Non-astrologers could find reading the following worthwhile by simply ignoring the too astrological.

Read across the rows to see relationship of lights with saturn or uranus.

RowLightPositionSaturn PositionUranus Position
(1)b sun28 Scorpio 34b: 25 Taurus 39
(2)b1 sun25 Capricorn 43
(3)c sun18 Aquarius 34c: 19 Taurus 29
(4)c1 sun25 Virgo 43c: 24 Gemini 10
(5)b moon24 Leo 53b: 25 Taurus 39
(6)b1 moon14 Aries 38b: 14 Cancer 20b1 16 Cancer 58
(7)c moon18 Aquarius 28c: 19 Taurus 29
(8)c1 moon25 Virgo 23c: 24 Gemini 10

C suns rule c 3rd house.
C uranus rules C MC.
B suns rule B Asc in c 3rd house (a simultaneous light/3rd house influence).

This chart contains:ConditionInfluencing
1 sun/saturn3rds
2 sun/uranus3rds and Angles
2 moon/saturn
3 moon/uranus

Total number of suns is four. Total number of moons is four. Their sum, as lights, is eight. Here, adding the lights together, she has 3 light/saturn conditions, and 5 light/uranus ones. Only row (6) shows a light aspecting both saturn and uranus. The remainder are all in aspect to saturn or uranus.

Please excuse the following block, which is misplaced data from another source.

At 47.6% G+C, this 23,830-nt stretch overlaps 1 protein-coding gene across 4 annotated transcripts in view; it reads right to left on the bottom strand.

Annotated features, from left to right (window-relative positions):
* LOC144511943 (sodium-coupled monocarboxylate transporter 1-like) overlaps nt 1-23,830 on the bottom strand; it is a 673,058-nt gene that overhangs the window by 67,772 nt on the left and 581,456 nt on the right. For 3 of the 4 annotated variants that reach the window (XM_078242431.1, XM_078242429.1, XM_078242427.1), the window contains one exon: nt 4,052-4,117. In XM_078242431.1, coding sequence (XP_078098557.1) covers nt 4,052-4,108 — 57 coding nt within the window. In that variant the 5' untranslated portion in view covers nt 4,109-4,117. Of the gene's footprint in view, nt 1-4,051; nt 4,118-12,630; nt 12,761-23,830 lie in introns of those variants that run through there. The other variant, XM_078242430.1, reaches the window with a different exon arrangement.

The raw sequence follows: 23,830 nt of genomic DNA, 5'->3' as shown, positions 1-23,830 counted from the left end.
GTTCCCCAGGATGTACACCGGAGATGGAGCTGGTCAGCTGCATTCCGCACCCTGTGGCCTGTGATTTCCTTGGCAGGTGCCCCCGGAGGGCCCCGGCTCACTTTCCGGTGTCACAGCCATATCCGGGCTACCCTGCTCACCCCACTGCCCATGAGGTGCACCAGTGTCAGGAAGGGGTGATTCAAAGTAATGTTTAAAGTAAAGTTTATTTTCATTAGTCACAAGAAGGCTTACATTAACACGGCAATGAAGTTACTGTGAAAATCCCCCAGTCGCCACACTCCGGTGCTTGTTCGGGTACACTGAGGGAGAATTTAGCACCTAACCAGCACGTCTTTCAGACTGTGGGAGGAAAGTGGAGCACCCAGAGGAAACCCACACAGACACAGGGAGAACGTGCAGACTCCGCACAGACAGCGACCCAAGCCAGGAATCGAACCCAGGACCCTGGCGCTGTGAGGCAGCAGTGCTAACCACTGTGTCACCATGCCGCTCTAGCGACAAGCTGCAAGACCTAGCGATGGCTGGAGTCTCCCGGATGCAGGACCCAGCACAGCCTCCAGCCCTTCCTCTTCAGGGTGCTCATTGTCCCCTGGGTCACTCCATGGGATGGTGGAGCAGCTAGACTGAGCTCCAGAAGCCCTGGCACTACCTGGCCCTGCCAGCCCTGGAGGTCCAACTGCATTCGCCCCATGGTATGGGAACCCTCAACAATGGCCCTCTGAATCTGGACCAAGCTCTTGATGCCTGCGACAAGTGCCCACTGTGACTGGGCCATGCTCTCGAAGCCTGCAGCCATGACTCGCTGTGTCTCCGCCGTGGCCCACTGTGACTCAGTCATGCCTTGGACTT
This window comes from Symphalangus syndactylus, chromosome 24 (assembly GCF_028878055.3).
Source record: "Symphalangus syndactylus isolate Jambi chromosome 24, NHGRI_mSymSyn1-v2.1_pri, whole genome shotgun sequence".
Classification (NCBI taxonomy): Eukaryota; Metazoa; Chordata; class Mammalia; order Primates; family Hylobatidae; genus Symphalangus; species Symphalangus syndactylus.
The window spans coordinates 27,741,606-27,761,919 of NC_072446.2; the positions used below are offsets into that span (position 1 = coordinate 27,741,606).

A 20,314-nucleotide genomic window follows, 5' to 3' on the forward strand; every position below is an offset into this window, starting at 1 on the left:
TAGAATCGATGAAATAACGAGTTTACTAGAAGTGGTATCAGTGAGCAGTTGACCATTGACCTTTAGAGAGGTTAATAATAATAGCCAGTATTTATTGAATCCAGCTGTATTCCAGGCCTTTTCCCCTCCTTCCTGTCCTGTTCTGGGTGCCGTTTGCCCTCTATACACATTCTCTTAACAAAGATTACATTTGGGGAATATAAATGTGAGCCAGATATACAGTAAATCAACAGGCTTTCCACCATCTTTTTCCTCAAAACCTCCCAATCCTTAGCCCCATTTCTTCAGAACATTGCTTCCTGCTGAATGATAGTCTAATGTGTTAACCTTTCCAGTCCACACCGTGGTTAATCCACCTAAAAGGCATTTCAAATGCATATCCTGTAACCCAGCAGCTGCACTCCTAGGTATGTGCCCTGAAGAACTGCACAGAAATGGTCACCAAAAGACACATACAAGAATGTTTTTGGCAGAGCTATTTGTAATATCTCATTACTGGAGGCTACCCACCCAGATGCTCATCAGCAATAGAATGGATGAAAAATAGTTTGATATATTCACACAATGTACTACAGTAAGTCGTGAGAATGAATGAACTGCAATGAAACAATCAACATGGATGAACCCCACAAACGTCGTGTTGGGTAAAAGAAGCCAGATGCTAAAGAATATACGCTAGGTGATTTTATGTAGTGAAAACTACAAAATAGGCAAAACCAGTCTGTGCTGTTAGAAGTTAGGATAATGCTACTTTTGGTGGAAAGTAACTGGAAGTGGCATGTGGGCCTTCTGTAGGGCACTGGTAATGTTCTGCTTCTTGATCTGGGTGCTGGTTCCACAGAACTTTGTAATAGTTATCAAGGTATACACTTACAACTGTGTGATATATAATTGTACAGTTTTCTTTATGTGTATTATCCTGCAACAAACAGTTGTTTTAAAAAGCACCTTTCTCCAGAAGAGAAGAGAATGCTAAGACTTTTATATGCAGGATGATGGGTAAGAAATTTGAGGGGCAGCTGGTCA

Since uranus is influencing both Angles and 3rds--a condition not required for forefront influence in this chart--as well as has the higher count, its influence is stronger than that of saturn in this chart. Her identity-soma shows more tendency toward mania and hyperactivity than toward depression.

Read across the rows to see relationship of lights with saturn or uranus.

RowLightPositionSaturn PositionUranus Position
(1)b sun28 Scorpio 34b: 25 Taurus 39
(2)b3 sun22 Pisces 51c: 24 Gemini 10
(3)c sun18 Aquarius 34c: 19 Taurus 29
(4)c3 sun2 Taurus 51c3: 1 Aquarius 06
(5)b moon24 Leo 53b: 25 Taurus 39
(6)b3 moon4 Sagittarius 23b3: 8 Virgo 17